The second day we were in Cuzco, we arranged to go on a city tour to see some of the attractions around Cuzco, mainly Incan ruins. Side note: pretty much the only way to see the attractions is to buy the tourist ticket (boleto turistico) that costs a whopping 130 soles and is valid for ten days. It gives entrance to most of the attractions around the city of Cuzco and the nearby Sacred Valley. Our city tour (15-20 soles per person) included a visit to Qoricancha (Qoricancha is not included in the tourist ticket but the museum at Qoricancha is), Saqsayhuaman, Q’enqo, Puka Pukara and Tambomachay. Qoricancha, or Temple of the Sun, was somewhat interesting – it used to be the most important temple in Cuzco for the Incan empire and was supposedly covered in sheets of gold until it was basically looted by the invading Spaniards (this was pretty much a recurring theme – i.e., such and such place was built or being built until the Spanish invasion and then the Incans heard the Spanish were coming and ran off to the jungle for protection). The Spanish built Church Santo Domingo on top of the Incan temple, though over time, the site has experienced at least three major earthquakes, resulting in much of the cathedrals’ demolishment but the old, original Incan stonework remains due to its solid infrastructure of tightly locked stones. Although we visited a few different temples within the Qoricancha (dedicated to other important gods like rainbows, thunder, lightning and the moon), they now just look like rooms with huge stone walls since pretty much everything has been looted, rebuilt or destroyed.  Qoricancha was also the main astronomical observatory for the Incas. We were told in a later tour that the astronomer was one of the most respected people in the community as he was responsible for reading the weather patterns and determining when it may rain, an essential for the agrarian based Incas.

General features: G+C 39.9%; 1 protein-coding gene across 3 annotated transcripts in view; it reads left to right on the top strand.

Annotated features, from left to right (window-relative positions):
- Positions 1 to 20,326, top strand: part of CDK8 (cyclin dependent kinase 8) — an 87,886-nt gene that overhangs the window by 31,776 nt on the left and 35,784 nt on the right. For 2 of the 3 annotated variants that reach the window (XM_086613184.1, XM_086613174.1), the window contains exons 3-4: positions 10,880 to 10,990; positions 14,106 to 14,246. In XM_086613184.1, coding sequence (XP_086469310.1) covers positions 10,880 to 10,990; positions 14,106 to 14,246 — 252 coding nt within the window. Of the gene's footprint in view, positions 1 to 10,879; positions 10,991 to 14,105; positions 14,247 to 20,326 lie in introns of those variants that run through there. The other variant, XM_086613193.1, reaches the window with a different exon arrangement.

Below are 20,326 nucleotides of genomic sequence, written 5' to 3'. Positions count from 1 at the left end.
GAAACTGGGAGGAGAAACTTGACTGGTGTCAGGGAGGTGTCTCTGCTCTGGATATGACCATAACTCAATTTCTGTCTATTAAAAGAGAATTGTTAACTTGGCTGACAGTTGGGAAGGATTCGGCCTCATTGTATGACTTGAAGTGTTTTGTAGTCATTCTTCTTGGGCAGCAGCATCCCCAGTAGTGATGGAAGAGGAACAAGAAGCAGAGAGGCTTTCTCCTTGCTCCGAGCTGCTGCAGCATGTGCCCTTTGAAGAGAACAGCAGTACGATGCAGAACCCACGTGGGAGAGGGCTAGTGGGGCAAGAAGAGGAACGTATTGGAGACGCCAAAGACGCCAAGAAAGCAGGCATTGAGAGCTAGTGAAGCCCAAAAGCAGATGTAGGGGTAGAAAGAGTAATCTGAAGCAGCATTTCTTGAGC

The other memorable stop on the tour was Saqsayhuaman (though now the only way I can even remotely remember how to say this is our tour guide jokingly saying it shouldn’t be confused with a “sexy woman”). Saqsayhuaman is one of the important Incan ruins, and is a series of walls built with huge interlocking stone pieces without the use of mortar. Cuzco is supposedly in the shape of a puma with Saqsayhuaman representing the head. It is used today to celebrate the annual Inti Raymi festival. Sawsayhuaman is about 300 m above Cuzco and offers a gorgeous view of the city, including the Cristo Blanco (White Christ) statue that lords over the city. Unfortunately, the rest of the places on the tour were far less interesting /memorable.

We ended the evening by going to the Qosqo (the Quechua word for Cuzco) de Arte Nativo, which puts on traditional musical dance performances (LOVED!).

Finally, the days in Cuzco during June are gorgeous, sunny and in the 70s during the day. At night, however, it got rather cold and since the hostels and buildings are generally made from cement, there is no real insulation so our rooms got pretty frigid. At least we had a portable heater on the second night at our hostel, Quechua Hostel (nice place, really friendly staff – a few minutes walk from the Plaza del Armas – request a heater!) and nice hot water! But it made it hard for these Texans to want to get out of the room to do stuff at night!